I won't go through the structure of the whole rest of the game, because this post is way way too long already, but I'll hit a few key points. The first is probably that through completing his second quest to save Elaine, which turns out to have been unnecessary, he actually completes his first abandoned quest to become a pirate in a much less structured and obvious manner than through the three trials. In this way these two separate strands of the Hero's Journey come together and form a whole. Guybrush achieves what he wanted from the beginning by forgetting about it and going on a much more selfless quest, actually going on a journey into the truly unknown, rather than fucking around on an island with a bunch of scared pirates.

      Then the game ends in a very literal interpretation of the Return, where Guybrush returns, having changed (by becoming a pirate and finding the root), to kick leChuck's ass on Melee Island.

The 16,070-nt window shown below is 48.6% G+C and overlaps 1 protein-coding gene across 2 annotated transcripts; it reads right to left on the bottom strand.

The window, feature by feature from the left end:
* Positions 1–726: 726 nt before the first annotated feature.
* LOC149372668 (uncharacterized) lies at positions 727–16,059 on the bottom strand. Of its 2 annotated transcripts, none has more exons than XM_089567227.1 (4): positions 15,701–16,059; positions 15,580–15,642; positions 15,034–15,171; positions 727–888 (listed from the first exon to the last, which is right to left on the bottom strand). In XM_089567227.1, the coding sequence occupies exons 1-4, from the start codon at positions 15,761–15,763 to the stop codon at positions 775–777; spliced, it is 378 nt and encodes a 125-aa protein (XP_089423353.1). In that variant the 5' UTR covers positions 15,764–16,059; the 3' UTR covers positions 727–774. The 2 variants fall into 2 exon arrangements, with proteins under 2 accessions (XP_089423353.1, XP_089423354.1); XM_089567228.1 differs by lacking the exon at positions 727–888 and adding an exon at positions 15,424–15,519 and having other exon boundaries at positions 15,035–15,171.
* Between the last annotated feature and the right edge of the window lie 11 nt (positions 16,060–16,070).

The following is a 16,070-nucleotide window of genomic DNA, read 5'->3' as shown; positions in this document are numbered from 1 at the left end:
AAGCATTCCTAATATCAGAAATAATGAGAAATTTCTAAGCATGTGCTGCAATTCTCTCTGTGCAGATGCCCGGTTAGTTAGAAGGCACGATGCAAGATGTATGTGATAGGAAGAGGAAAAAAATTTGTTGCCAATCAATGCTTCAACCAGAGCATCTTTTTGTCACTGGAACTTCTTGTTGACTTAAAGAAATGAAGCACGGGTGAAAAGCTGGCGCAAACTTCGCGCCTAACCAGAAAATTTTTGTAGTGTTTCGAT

I don't mean to make it sound like Monkey Island is a masterpiece of storytelling, but underneath the humor lies a very solid and surprisingly unique story structure. I think this is what really makes Monkey Island work, the serious story (it's a story that could easily work in a more serious pirate game with a few changes) holds together the silly stuff, keeps it all from falling apart. That's also why I think the more realistic art fits monkey island better than the cartoon art of some of the future installments.

    3. Well said, Tymoguin. I also wanted to say something about how the story subverts common story structures, particularly how the player is denied the reward at the last minute a couple times. The sequel takes this element even further and feels like a pessimistic deconstruction of the first game.